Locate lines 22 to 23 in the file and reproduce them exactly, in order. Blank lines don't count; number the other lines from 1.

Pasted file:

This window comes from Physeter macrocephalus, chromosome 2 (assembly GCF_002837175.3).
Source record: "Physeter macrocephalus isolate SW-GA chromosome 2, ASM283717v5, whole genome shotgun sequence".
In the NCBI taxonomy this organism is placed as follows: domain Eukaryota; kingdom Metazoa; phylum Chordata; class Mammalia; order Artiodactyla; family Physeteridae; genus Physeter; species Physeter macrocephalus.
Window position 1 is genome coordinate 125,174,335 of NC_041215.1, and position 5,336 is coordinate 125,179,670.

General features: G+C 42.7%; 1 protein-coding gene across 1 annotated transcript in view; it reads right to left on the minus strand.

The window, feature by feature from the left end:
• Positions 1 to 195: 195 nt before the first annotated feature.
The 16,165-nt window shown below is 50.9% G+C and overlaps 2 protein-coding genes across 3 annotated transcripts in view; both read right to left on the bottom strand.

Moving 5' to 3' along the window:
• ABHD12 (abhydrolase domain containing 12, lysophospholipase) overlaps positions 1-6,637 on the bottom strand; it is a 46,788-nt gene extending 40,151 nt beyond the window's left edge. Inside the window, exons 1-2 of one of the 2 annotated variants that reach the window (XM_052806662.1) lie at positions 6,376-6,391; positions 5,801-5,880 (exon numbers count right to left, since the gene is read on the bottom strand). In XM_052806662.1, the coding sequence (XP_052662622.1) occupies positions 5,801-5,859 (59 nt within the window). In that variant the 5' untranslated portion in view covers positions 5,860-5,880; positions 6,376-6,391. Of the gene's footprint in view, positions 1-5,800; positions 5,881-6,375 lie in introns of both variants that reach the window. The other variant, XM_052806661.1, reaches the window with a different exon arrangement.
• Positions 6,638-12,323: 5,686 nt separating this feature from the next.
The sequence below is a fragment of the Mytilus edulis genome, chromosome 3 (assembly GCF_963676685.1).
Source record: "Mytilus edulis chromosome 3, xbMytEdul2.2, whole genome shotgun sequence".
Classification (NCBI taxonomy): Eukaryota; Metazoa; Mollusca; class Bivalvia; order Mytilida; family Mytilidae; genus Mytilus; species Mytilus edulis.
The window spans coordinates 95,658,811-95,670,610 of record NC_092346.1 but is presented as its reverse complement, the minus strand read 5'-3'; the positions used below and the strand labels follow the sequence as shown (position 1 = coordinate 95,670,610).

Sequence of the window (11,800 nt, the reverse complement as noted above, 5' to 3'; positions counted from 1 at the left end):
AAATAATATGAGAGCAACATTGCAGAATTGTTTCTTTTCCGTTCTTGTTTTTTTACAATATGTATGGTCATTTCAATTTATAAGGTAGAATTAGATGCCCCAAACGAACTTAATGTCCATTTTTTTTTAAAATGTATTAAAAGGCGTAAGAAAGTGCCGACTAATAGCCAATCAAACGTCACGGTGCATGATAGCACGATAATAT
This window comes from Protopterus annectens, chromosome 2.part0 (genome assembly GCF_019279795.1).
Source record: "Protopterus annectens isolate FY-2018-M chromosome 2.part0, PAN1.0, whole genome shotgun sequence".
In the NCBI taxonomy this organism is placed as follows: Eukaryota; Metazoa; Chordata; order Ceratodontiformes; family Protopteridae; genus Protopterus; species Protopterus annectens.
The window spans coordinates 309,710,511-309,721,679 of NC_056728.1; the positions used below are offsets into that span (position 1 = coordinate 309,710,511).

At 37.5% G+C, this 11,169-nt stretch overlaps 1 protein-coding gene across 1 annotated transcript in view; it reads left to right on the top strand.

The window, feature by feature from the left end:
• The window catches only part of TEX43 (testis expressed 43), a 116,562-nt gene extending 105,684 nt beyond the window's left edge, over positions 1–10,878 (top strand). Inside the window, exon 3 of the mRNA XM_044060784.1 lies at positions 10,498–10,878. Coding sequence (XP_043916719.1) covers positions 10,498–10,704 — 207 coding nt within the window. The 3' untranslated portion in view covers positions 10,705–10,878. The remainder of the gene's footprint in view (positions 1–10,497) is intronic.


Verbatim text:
At 37.5% G+C, this 11,169-nt stretch overlaps 1 protein-coding gene across 1 annotated transcript in view; it reads left to right on the top strand.

The window, feature by feature from the left end: